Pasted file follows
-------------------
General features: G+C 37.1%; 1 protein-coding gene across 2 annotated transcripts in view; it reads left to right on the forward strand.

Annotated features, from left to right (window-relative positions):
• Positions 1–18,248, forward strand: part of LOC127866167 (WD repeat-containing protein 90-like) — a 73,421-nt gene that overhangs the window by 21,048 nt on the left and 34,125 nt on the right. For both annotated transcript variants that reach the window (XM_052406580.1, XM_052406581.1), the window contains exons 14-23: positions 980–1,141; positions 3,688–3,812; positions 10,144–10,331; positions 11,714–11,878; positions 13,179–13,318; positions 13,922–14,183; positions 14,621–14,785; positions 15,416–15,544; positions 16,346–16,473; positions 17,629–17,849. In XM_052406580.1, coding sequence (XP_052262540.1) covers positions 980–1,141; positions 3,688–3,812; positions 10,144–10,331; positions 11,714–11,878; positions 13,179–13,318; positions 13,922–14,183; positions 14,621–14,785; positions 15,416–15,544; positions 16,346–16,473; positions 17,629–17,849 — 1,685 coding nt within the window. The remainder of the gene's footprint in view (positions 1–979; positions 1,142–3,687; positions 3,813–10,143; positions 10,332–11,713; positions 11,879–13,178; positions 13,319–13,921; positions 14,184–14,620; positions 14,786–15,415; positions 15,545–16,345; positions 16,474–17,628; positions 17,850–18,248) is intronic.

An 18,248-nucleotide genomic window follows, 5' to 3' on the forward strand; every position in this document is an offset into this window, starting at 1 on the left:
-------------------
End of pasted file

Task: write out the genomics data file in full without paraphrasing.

General features: G+C 37.1%; 1 protein-coding gene across 2 annotated transcripts in view; it reads left to right on the forward strand.

Annotated features, from left to right (window-relative positions):
• Positions 1–18,248, forward strand: part of LOC127866167 (WD repeat-containing protein 90-like) — a 73,421-nt gene that overhangs the window by 21,048 nt on the left and 34,125 nt on the right. For both annotated transcript variants that reach the window (XM_052406580.1, XM_052406581.1), the window contains exons 14-23: positions 980–1,141; positions 3,688–3,812; positions 10,144–10,331; positions 11,714–11,878; positions 13,179–13,318; positions 13,922–14,183; positions 14,621–14,785; positions 15,416–15,544; positions 16,346–16,473; positions 17,629–17,849. In XM_052406580.1, coding sequence (XP_052262540.1) covers positions 980–1,141; positions 3,688–3,812; positions 10,144–10,331; positions 11,714–11,878; positions 13,179–13,318; positions 13,922–14,183; positions 14,621–14,785; positions 15,416–15,544; positions 16,346–16,473; positions 17,629–17,849 — 1,685 coding nt within the window. The remainder of the gene's footprint in view (positions 1–979; positions 1,142–3,687; positions 3,813–10,143; positions 10,332–11,713; positions 11,879–13,178; positions 13,319–13,921; positions 14,184–14,620; positions 14,786–15,415; positions 15,545–16,345; positions 16,474–17,628; positions 17,850–18,248) is intronic.

An 18,248-nucleotide genomic window follows, 5' to 3' on the forward strand; every position in this document is an offset into this window, starting at 1 on the left: